Awind thruster that is used to generate ionic wind.
Awind thruster that is used to generate ionic wind.

Isn’t it ionic? A plane that flies with no moving parts

MIT engineers have designed a plane that is powered by electrohydrodynamic thrust or the so-called 'ionic wind', a phenomenon first identified in the 1960s

Ever since the Wright Brothers flew the world’s first plane more than a century ago, aircraft have typically flown with the help of moving parts such as propellers, turbine blades and fans, and powered by the combustion of fossil fuels or battery packs. Massachusetts Institute of Technology (MIT) engineers are attempting a revolutionary change. They have built and flown a prototype plane with no moving parts.

Instead of propellers or turbines, the aircraft is powered by electrohydrodynamic thrust or the so-called “ionic wind", a phenomenon first identified in the 1960s. When a current passes between two electrodes, it creates a wind in the air between. If enough voltage is applied, the resulting “ionic wind" can produce a thrust without the help of motors or fuel and power a small plane.

Steven Barrett, associate professor of aeronautics and astronautics at MIT, and his team flew the plane 60m across the gymnasium at MIT’s duPont Athletic Center, and found that it produced enough ionic thrust to sustain flight the entire time. They repeated the flight 10 times, with similar results that were published in the journal Nature.

“This was the simplest possible plane we could design that could prove the concept that an ion plane could fly," Barrett said in a press statement. He did acknowledge, though, that the design was “still some way away from an aircraft that could perform a useful mission".

While inspiration for the team’s ion plane came partly from the movie and television series Star Trek, which Barrett watched as a child, he has been exploring the possibility of flying such a plane for the past nine years.

Nine years later, the team’s final design resembles a large, lightweight glider. The aircraft, which weighs about five pounds and has a five-metre wingspan, carries an array of thin wires that act as positively charged electrodes. Similarly arranged thicker wires, running along the back end of the plane’s wing, serve as negative electrodes.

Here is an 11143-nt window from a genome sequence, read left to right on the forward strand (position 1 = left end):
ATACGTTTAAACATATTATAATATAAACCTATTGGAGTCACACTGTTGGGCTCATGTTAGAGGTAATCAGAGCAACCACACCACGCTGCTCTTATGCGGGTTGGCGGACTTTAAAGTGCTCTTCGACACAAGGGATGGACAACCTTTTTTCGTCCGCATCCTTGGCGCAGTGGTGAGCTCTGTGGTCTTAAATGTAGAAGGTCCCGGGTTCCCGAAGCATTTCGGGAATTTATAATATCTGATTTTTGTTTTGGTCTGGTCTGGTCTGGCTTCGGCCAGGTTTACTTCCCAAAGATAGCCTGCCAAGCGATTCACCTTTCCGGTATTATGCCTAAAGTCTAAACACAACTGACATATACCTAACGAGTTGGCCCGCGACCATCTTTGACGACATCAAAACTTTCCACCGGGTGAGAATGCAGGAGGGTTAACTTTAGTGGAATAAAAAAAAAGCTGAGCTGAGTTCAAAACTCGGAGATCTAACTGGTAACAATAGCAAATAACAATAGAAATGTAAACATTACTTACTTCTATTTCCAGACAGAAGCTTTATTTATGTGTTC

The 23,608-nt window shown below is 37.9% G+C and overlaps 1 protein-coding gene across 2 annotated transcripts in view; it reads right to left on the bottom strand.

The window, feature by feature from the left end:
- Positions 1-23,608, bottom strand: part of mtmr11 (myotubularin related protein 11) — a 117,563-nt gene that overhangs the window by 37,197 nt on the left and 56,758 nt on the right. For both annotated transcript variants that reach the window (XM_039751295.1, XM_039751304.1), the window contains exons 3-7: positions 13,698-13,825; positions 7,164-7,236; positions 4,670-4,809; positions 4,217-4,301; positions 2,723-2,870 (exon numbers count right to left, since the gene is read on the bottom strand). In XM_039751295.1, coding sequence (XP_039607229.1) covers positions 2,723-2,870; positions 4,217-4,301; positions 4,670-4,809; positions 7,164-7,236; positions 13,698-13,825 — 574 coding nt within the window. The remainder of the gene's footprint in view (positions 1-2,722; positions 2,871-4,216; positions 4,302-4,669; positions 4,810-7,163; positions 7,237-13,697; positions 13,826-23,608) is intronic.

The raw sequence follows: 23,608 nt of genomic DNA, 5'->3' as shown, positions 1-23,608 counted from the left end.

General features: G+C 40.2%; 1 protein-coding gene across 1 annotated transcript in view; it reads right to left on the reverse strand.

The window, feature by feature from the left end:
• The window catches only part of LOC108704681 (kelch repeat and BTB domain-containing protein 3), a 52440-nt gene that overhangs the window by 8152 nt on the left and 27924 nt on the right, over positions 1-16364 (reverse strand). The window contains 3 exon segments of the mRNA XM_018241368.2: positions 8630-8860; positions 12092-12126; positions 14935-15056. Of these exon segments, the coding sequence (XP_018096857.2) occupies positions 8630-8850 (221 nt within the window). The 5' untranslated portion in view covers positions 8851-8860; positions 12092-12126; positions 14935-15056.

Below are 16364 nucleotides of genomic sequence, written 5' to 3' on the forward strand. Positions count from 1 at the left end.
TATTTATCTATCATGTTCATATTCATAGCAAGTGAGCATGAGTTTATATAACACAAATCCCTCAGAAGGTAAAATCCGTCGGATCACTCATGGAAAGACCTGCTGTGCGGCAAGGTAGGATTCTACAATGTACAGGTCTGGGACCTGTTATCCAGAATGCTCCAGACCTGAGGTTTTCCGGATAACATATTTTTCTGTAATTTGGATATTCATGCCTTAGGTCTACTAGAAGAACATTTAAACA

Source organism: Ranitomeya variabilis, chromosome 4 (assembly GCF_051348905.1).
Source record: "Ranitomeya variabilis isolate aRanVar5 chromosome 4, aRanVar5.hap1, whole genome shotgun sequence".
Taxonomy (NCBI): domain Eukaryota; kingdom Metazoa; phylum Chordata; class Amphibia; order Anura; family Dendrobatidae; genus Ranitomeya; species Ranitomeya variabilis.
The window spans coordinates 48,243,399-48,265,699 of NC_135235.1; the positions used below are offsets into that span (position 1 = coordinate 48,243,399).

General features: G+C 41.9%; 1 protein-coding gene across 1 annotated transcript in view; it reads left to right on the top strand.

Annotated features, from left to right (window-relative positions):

In the near term, Barrett and his team believe that ion propulsion, paired with more conventional combustion systems, can create fuel-efficient, hybrid passenger planes, and other large aircraft.

This is not the first time that researchers have explored aircraft without moving parts. BAE Systems and the University of Manchester, for instance, announced on 13 December that they had successfully completed the first phase of flight trials with MAGMA, a small-scale unmanned aerial vehicle (UAV), which does away with the need for mechanical moving parts used to move flaps to control the aircraft during flight. This could give greater control as well as reduce weight and maintenance costs, allowing for lighter, stealthier, faster and more efficient military and civil aircraft in the future, the researchers explained in a press statement.

The researchers used two technologies towards this end. The first was Wing Circulation Control, which takes air from the aircraft engine and blows it supersonically through the trailing edge of the wing to provide control for the aircraft. The second was Fluidic Thrust Vectoring, which uses blown air to deflect the exhaust, allowing for the direction of the aircraft to be changed.